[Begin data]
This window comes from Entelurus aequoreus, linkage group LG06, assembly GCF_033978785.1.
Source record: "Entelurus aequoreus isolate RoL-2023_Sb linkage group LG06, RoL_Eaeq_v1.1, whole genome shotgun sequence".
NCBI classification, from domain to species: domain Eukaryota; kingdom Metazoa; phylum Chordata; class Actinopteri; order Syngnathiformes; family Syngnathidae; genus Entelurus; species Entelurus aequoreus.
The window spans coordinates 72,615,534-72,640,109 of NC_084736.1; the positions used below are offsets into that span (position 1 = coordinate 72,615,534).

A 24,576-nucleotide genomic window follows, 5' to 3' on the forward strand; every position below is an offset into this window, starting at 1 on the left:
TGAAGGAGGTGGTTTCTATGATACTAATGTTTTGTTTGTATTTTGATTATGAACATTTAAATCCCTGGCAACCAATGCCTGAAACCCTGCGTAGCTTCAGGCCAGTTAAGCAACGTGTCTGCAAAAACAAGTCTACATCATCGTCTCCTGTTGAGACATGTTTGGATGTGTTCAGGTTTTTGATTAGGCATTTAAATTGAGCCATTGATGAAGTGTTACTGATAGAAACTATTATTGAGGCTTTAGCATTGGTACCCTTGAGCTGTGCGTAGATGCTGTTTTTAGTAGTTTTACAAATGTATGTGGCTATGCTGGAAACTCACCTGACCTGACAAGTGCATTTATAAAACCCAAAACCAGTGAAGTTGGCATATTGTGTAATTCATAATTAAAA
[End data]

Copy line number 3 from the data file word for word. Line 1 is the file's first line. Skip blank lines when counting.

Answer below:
NCBI classification, from domain to species: domain Eukaryota; kingdom Metazoa; phylum Chordata; class Actinopteri; order Syngnathiformes; family Syngnathidae; genus Entelurus; species Entelurus aequoreus.